the guns length or 6 diameters of the shot plus 10 parts. Remember we divided the shot into 24 parts so the length is 6 diameters and 10 of those parts.
Through point C draw a line at right angles CE and CF, each equal to 34 parts and at point D likewise draw a line at right angles DG, DH each equal to 39.5
parts. Draw lines from EG and FH, this will determine the width within the carriage.
The distance DB is a diameter of the shot plus 12 parts or alternately1 the length of the cascable. The distance AC is 2.5 diameters or half the diameter of
the trunnions plus half the diameter of the trucks. The distance AB is the length of the carriage.
Using these formulas I calculated the height and length of my side pieces. Each side piece measured 3/4 x 5/16 using 1/16 inch thickness basswood strips. Since
I have 14 cannons I needed to make 28 side pieces.
To help cut the pattern of the side pieces I made a brass template with the steps, axle and trunnion positions as well as a radius relief. I also numbered
each of the side pieces and cut them together as a set.
I placed a set of side pieces with my template in a small one inch vise careful not to crush them and making sure the template and side piece edges matched up.
I used my X-ACTO fine saw blade and carefully cut the trunnions and steps into the side pieces. This is somewhat delicate work and if care is not taken you can
easily break the wood. Make sure you have a sharp saw blade. A dull blade will cause more breakage and tearing of the wood.
Then keeping the side pieces and template together I flipped them over and cut the axles. To cut the radius I glued some 100-C grit sand paper around a 3/16
inch dowel rod, which made easy work of the basswood and sanded a relief about a 1/16 deep centered between the axles.
I made a jig to assemble my carriages and the center piece is actually the shape of the inside of the carriage taken from the drawing on page 4. Before I made
the center piece for my jig, I measured my cannons largest diameter and the diameter of the muzzle and cut the piece about 1/32 bigger than these diameters
along the entire length.
This was done to ensure that my cannon would fit inside the carriage. I also cut a good swath of relief in the piece so that when I glued my axles there was
plenty of clearance and not to much chance of things getting stuck together. For my axles I used 3/32 square basswood strips. I repeated this process for each
carriage until I had all the carriage axles assembled.
The next step was to add the transom. I set my transom straight and centered over the front axle. This was a personal choice but I feel it makes for a
stronger connection and a more consistent look.
I used the same 3/16 inch dowel rod that I had wrapped in 100-C sand paper to cut the radius of the transom. I temporarily placed the cannon in the carriage
and tipped the breech end of the cannon up in the air to determine the depth of the transom radius which for my gun carriages was about 1/16 of an inch.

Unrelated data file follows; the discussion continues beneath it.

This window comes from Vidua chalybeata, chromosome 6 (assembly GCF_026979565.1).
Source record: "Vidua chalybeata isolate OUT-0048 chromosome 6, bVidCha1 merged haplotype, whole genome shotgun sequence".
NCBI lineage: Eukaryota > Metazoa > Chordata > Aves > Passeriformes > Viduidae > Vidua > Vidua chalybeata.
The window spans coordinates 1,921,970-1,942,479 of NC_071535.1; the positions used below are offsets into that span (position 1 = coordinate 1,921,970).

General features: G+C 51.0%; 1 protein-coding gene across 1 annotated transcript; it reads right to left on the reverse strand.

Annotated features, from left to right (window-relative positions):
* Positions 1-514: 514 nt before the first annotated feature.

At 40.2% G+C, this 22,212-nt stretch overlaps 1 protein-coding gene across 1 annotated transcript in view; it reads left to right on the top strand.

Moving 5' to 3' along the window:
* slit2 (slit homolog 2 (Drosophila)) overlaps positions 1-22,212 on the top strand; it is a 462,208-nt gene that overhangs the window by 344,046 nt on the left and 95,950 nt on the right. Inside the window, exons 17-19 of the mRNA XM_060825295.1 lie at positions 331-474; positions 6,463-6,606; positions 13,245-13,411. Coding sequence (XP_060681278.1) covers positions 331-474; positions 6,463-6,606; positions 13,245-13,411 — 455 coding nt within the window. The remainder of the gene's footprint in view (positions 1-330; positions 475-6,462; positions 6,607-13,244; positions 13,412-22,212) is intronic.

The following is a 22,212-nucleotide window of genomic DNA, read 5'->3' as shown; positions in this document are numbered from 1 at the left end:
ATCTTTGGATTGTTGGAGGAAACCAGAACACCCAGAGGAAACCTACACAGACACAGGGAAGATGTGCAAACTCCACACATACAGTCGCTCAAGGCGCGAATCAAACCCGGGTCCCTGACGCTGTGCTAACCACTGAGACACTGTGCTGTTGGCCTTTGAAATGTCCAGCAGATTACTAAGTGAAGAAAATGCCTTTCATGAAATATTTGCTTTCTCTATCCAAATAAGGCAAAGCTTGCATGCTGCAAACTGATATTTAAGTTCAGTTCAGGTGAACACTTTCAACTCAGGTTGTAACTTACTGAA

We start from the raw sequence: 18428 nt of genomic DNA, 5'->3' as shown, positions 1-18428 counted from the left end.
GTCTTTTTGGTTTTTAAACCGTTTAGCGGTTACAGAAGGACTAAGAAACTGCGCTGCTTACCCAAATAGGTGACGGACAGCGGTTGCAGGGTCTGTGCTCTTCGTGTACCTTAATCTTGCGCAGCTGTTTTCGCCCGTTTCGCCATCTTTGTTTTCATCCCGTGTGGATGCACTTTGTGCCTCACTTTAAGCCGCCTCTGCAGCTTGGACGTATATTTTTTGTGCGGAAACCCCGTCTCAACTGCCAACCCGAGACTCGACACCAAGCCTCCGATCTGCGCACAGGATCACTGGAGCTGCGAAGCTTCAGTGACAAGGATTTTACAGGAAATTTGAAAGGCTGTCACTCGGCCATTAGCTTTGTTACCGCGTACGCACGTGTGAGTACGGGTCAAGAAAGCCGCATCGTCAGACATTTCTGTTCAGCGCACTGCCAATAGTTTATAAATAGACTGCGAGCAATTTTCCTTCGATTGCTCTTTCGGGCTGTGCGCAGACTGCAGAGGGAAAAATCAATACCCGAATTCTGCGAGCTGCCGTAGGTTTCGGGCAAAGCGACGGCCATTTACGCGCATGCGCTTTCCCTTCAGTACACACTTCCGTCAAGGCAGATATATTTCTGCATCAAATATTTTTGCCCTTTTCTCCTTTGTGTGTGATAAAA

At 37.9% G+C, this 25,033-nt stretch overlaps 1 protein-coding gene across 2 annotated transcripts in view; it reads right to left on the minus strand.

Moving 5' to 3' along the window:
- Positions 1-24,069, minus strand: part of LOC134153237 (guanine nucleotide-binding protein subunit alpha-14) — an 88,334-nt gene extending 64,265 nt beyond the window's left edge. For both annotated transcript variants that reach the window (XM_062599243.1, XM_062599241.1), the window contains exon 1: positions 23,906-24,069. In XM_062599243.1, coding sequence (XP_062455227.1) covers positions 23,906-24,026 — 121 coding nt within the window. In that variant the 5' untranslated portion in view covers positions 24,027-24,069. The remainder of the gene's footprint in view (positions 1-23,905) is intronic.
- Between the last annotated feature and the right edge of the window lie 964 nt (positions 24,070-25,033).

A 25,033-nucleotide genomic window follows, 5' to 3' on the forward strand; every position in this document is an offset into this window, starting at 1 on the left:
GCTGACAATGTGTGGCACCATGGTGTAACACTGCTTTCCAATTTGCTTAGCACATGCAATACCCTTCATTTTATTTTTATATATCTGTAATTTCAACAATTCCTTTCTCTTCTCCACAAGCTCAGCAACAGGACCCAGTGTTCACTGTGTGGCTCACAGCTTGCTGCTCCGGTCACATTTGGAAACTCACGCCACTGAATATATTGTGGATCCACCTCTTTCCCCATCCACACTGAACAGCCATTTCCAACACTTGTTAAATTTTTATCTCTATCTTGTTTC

Having set all the transoms in place I moved on to make the trucks or wheels. According to the rules set up by John Muller, The thickness of both front and
rear trucks is equal to one diameter of the shot. The diameter of the front trucks is equal to 4 diameters of the shot and the rear trucks 3-1/2 diameters
of the shot. However, if the gun ports are made higher or lower than prescribed, then you’ll need to make some adjustments to these diameters.
The best way to insure the trucks are the correct diameter is to make a template as I did here. As you can see in this photo the cannon is almost touching the
top sill of the gun port.
What you want is for the cannon to be in the center of the gun port. I recommend you check both side’s; port and starboard of your ship as I found in my situation, a slight variance in heights. Using a sharp X-ACTO knife I cut the bottom of the template as needed to place the cannon as near to the center of the gun port as possible. After some trial and error and some fudging of numbers I settled on 3/16 inch dowel stock for both front and rear trucks.
I assembled one gun carriage and did a final check of all my gun ports to make sure everything was going to fit correctly. When I was satisfied with the
results I cut the remainder of the trucks. I painted the trucks using a flat black paint, leaving a small somewhat square unpainted area on one face so I had
a good clean surface for gluing when I attached them later.
The next step in the construction was to add the stool bed, the ring bolts, eye bolts, cap squares, quoin and final assembly. For the stool bed I used 1/8 x
1/16 inch basswood strips cut about 3/16 inches long.
I placed the end of the stool beds flush with the rear axle and the quoin was made from 1/8 inch square basswood strips cut in 1/4 inch increments and then
cut in half diagonally to form a wedge.
The cap squares were made from heavy black construction paper and pinned to the top of the side pieces covering the trunnions. I painted my gun carriages with
brown paint and glued on the trucks. After everything was dry I assembled the remaining pieces.
I hope this article is helpful to anyone wanting to make their own gun carriages. I learned a lot and had fun making them.